This article discusses the Competition and Markets Authority’s (CMA) proposals to lower the standard of review of certain antitrust decisions in the Competition Appeal Tribunal (CAT) from a merits appeal to judicial review principles or some other limited basis, while retaining the CAT’s ‘full jurisdiction’ over fines, and to amend the CAT’s rules of procedure to restrict the admissibility of new evidence on appeal and the use of oral testimony. The argument developed in this article is that such proposals are: (i) in conflict with the constitutional principle of the rule of law; (ii) incompatible with the Human Rights Act 1998 (HRA98); (iii) a step back even from the often criticized standard of review applied by the Union Courts in respect of European Commission’s decisions; (iv) inappropriate as a matter of policy. If the current regime needs improving to reduce the cost and length of the proceedings, then three options should be considered: (i) moving from a merits appeal to a merits review (Option 1); (ii) strengthening the independence of the decision-making panel within the CMA (Option 2), while lowering the standard of review to judicial review principles; (iii) establishing a prosecutorial model (Option 3). Option 3 is the most radical but should be given serious consideration as it is likely to be the best suited to achieving the policy objective of reducing the cost and length of competition proceedings while at the same time retaining rigorous scrutiny of the facts and economic evidence, which is key to ensuring not only the fairness, and therefore the legitimacy, of the system, but also its effectiveness.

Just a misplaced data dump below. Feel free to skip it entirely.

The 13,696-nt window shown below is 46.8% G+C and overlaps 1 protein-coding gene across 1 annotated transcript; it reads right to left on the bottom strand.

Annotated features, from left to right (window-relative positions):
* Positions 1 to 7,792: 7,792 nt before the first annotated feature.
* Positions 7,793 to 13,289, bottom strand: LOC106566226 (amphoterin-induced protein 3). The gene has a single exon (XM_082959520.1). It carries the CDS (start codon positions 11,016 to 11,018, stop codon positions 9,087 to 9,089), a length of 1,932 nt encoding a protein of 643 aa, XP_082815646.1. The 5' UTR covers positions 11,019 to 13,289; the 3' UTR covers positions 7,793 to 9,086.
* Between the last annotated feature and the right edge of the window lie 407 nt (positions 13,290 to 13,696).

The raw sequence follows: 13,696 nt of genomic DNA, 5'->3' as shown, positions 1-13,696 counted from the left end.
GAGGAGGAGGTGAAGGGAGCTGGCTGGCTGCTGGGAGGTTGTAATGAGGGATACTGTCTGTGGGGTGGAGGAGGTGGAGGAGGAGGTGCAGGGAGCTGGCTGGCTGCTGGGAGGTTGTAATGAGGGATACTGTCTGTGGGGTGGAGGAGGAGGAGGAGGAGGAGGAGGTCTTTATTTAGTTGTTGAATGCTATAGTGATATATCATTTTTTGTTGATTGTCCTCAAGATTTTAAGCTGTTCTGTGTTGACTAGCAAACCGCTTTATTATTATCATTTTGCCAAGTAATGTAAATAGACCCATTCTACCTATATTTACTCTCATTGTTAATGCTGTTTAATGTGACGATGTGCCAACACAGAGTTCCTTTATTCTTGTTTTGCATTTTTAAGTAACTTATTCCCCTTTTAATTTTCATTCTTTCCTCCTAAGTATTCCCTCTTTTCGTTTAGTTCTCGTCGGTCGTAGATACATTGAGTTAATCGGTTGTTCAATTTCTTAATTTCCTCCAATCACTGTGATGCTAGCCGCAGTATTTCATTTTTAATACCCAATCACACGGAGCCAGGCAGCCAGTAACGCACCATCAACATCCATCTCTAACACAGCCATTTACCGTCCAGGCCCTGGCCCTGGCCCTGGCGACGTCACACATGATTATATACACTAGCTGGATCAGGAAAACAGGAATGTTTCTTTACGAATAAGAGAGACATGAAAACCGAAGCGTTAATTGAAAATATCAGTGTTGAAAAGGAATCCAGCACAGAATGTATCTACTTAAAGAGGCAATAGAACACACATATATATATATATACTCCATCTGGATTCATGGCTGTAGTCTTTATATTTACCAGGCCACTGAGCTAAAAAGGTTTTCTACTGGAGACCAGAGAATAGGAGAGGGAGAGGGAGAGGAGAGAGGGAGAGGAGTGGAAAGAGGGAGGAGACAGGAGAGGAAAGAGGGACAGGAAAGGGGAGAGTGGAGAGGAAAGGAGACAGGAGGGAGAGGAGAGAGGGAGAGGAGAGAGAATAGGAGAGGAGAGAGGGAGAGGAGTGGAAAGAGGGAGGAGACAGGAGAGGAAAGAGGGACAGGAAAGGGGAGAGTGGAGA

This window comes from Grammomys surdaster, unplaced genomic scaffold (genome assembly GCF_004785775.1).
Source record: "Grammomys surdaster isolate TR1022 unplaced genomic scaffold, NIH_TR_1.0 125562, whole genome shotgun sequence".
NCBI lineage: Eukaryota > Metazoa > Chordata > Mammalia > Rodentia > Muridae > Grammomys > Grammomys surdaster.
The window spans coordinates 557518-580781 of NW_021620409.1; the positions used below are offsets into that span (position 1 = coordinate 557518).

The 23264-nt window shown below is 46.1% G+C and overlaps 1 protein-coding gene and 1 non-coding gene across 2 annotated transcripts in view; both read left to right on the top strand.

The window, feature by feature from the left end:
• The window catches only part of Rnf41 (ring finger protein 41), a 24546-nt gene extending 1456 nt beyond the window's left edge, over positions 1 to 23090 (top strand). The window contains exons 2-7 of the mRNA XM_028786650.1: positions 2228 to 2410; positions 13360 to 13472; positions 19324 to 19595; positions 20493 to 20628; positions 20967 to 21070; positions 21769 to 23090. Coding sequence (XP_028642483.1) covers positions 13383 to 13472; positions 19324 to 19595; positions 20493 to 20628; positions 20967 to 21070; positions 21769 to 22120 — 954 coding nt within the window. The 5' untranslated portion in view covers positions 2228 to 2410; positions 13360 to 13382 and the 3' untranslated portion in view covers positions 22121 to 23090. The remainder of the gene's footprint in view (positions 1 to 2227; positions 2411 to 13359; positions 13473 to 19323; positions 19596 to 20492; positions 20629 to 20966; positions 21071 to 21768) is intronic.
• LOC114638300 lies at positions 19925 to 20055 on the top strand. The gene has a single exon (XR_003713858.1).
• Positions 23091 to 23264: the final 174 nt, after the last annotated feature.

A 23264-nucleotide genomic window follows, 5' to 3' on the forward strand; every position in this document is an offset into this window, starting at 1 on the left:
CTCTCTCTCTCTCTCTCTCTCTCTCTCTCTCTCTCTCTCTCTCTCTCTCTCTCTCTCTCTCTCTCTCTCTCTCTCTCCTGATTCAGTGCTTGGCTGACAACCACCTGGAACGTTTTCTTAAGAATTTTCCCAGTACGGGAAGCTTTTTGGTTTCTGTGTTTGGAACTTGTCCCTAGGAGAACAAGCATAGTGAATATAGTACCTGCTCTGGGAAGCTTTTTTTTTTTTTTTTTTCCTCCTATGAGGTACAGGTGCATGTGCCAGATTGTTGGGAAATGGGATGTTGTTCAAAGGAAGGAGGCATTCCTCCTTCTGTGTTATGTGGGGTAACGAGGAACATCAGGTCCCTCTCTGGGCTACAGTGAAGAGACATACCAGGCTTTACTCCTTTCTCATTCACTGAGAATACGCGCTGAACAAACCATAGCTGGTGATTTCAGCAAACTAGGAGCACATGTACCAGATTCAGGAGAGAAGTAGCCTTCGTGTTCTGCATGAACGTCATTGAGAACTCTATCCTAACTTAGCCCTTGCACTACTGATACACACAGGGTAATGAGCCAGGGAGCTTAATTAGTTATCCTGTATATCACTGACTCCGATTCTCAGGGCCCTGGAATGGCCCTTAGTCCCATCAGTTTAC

Cryptoassets and related actors such as crypto exchanges and mining pools are now fully integrated into mainstream economic activity. A necessary corollary is that they have attracted heightened regulatory and investor scrutiny. Although some rules and obligations apply uniformly across all economic actors in a given sector, many others, such as antitrust laws and some financial regulations as well as investor decisions are informed by actors’ relative economic size—meaning that those with larger market shares can become more attractive regulatory or investing targets. It is therefore a foundational issue to properly measure the economic footprint of economic actors in the crypto economy, for otherwise regulatory oversight and investor decisions risk being misled. This has proven a remarkably difficult exercise for multiple reasons including unfamiliarity with the underlying technology and role of involved actors, lack of understanding of the applicable metrics’ economic significance, and the unreliability of self-reported statistics, partly enabled by lack of regulation. Acknowledging the centrality of cryptoasset size in a number of regulatory and policymaking areas and the fact that previous attempts have been incomplete, simplistic, or even plainly wrong, this paper presents the first systematic examination of the economic footprint of cryptoassets and their constituent actors—mining pools and crypto exchanges. We aim to achieve a number of objectives: to introduce, identify, and organize all relevant and meaningful metrics of crypto economic actors market share calculation; to develop associations between metrics, and to explain their meaning, application, and limitations so that it becomes obvious in which context metrics can be useful or not, and what the potential caveats are; and to present rich, curated, and vetted data to illustrate metrics and their use in measuring the shares of crypto economic actors in their respective markets. The result is a comprehensive guidance into the size of the crypto economy.